Class 9 Social Science Geography Chapter 2 Atmosphere

Class 9 Social Science Geography Chapter 2 Atmosphere The answer to each chapter is provided in the list so that you can easily browse throughout different chapters Assam Board Class 9 Social Science Geography Chapter 2 Atmosphere and select needs one.

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Class 9 Social Science Geography Chapter 2 Atmosphere: Structure, Air Pressure and Wind System

Also, you can read the SCERT book online in these sections Solutions by Expert Teachers as per SCERT (CBSE) Book guidelines. These solutions are part of SCERT All Subject Solutions. Here we have given Assam Board SEBA Class 9 Social Science Geography Chapter 2 Atmosphere Solutions for All Subject, You can practice these here…

Atmosphere: Structure, Air Pressure, and Wind System

Chapter: 2



Q.1: What is atmosphere ? Write in brief with data its structure.

Ans: Atmosphere is the veil of odourless,tasteless and colourless gases,dust particles and water vapour surrounding the earth which forms a protective boundary between the outer space and the biosphere. It is composed of different gases in different volumes. Nitrogen and Oxygen together constitute about 99 percent of the total volume of atmosphere gases. The remaining 1 percent is occupied by argon,carbon dioxide and various other gases. The composition of the atmosphere in the light of its gaseous mixture is shown in the chart below: Atmosphere  gaseous composition and volume.

Q.2: What are the main layers of the atmosphere based on chemical composition of the gases ? Write briefly about the characteristics of these layers.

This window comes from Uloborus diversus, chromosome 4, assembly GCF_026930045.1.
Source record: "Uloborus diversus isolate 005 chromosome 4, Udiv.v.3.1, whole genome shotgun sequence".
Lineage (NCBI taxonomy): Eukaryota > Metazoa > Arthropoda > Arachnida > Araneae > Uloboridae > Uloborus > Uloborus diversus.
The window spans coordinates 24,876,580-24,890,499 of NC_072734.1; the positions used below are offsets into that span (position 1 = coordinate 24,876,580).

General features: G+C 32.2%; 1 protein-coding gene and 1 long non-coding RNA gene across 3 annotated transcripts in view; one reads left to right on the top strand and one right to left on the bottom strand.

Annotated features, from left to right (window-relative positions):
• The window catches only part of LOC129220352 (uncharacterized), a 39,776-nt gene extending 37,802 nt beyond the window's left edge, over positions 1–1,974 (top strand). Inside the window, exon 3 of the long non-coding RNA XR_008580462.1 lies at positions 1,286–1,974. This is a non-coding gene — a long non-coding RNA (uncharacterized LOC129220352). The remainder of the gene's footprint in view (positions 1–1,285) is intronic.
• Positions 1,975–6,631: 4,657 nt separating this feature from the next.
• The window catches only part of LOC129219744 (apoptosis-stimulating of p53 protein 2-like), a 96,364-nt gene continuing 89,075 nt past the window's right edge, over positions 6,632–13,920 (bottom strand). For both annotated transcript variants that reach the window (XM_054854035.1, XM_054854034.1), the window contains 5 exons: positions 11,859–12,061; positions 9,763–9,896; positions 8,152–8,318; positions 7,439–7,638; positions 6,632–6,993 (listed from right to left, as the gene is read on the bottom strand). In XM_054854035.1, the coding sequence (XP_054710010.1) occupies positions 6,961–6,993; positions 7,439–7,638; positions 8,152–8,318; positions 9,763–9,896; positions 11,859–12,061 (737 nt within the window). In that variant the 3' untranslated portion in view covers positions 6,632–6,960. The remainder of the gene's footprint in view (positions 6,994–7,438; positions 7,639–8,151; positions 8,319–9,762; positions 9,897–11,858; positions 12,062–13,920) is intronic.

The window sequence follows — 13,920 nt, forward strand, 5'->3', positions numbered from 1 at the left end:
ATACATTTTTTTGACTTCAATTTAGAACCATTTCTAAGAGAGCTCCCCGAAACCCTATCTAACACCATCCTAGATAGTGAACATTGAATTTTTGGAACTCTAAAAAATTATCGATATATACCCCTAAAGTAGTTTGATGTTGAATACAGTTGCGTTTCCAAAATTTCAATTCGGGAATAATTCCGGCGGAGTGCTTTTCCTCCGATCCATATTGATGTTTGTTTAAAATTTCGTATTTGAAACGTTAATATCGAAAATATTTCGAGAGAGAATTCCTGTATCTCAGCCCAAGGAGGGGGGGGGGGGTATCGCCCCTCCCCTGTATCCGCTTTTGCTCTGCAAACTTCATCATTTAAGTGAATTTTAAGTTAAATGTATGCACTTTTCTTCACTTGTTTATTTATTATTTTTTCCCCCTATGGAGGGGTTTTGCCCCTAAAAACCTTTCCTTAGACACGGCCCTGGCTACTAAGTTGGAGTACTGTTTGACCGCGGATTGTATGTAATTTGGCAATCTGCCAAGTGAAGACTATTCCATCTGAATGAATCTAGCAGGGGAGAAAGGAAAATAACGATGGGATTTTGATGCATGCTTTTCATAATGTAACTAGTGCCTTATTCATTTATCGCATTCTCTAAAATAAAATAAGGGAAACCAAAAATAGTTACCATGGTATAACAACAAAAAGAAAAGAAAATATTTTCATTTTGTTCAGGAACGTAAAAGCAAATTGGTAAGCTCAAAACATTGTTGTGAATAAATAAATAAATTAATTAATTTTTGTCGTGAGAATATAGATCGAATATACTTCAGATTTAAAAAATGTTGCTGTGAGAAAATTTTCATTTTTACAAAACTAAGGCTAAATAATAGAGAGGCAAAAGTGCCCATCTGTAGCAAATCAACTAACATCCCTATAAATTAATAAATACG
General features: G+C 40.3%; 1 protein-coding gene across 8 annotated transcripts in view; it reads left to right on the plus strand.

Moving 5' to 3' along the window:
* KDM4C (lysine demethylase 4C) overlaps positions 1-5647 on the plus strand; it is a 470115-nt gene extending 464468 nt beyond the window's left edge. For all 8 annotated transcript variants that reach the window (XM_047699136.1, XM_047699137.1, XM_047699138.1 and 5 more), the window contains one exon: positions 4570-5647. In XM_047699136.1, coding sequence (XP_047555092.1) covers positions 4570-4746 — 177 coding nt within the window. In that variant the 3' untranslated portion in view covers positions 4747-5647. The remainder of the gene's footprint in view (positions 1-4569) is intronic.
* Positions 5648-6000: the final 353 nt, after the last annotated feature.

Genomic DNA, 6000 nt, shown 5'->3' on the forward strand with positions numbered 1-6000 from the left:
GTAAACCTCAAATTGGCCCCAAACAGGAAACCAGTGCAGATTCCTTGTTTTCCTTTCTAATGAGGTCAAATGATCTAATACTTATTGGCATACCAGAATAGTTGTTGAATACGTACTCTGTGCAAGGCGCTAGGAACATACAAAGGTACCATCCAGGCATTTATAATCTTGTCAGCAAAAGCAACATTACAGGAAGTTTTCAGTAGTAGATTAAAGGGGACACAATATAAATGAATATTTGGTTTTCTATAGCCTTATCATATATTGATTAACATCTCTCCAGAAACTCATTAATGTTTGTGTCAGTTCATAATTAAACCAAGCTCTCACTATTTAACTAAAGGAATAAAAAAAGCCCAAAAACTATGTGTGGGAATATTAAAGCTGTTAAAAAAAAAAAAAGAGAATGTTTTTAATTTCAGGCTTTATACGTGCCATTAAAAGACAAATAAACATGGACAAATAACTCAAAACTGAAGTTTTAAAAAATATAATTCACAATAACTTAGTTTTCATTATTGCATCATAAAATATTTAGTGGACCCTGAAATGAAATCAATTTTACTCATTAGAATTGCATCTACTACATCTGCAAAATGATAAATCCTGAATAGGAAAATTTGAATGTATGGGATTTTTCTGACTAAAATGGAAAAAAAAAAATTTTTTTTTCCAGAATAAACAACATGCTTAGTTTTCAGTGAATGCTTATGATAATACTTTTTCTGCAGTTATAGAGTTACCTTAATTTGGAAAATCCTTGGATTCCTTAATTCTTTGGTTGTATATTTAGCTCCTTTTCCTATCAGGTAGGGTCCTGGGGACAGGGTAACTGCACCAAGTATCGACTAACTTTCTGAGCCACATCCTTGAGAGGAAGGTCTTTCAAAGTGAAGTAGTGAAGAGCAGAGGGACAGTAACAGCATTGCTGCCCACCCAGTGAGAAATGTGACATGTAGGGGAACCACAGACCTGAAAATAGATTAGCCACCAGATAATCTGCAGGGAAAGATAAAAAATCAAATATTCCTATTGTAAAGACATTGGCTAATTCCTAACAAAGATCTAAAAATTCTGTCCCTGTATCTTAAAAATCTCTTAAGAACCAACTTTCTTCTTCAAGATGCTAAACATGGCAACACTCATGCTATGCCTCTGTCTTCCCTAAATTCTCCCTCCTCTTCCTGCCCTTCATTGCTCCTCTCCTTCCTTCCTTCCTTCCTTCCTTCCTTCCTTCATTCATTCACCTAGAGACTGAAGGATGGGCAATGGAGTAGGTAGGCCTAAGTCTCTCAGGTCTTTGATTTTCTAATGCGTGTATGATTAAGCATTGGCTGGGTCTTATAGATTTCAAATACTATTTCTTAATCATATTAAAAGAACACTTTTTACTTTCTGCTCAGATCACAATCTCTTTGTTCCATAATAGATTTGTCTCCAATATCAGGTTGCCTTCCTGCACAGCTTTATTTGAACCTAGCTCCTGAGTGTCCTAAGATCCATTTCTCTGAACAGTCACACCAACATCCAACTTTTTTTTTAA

Ans: The main layers of the atmosphere based on chemical composition of the gases are homosphere and heterosphere.

The characteristics of these layers are :

[I] Homosphere :

(i) The lower zone of the atmosphere.

(ii) Extends upto an attitude of 80 km from the earth’s surface.

(iii) 99% of the atmosphere elements is confined to within 32 km of the homosphere.

(iv) There is uniformity in the composition of various gases throughout the homosphere.

(v) Based on attitude,the layer is further divided into troposphere, stratosphere and mesosphere.

[II] Heterosphere:

(i) The upper zone of the atmosphere.

(ii) Extends beyond 80km to about 10,000km.

(iii) Density of air is negligible low in this region whereas there is spectacular rise in temperature.

(iv) Based on the variation in the atomic masses of the gases,certain gases remain unevenly concentrated in this layer and form different sub-layers,which fall under the thermosphere and exosphere. There sub-layers are:

(a) Nitrogen layer(from 80km to 200km)

(b) Oxygen layer (from 200km to 1125km).

(c) Helium layer(from 1125km to 3540km).

(d) Hydrogen layer (beyond 3540km to the extreme boundary of the atmosphere at about 10,000km)

Q.3: Write with diagram about the layers of the atmosphere based on the variations in altitude and temperature and write the characteristics of each layer in brief.

Ans: Based on the variations in altitude and temperature,the layers of the atmosphere are divided into troposphere, stratosphere,mesosphere, thermosphere  and exosphere.

The characteristics of these layers are: 

[I] Troposphere :

(i) Bottom-most layer of the atmosphere that remains close on the earth’s surface.

(ii) Upper limit of this layer is called tropopause where the temperature remains constant.

(iii) Average height of the layer is 12km which extends to a maximum height of 16km at the equator and 8km at the poles.

(iv) Temperature tends to decrease with increas  in altitude. The rate of decrease in temperature is 6.5°C per kilometre. At the tropopause is reduced to -60° C.

(v) Contains three-fourth of total atmospheric gases and abundant water vapour and dust particles which leads to formation of clouds along with rains,storms,cyclones,etc. So all weather phenomena occur in this  layer.

[II] Stratosphere :

(i) Atmospheric layer above the troposphere and below the mesosphere.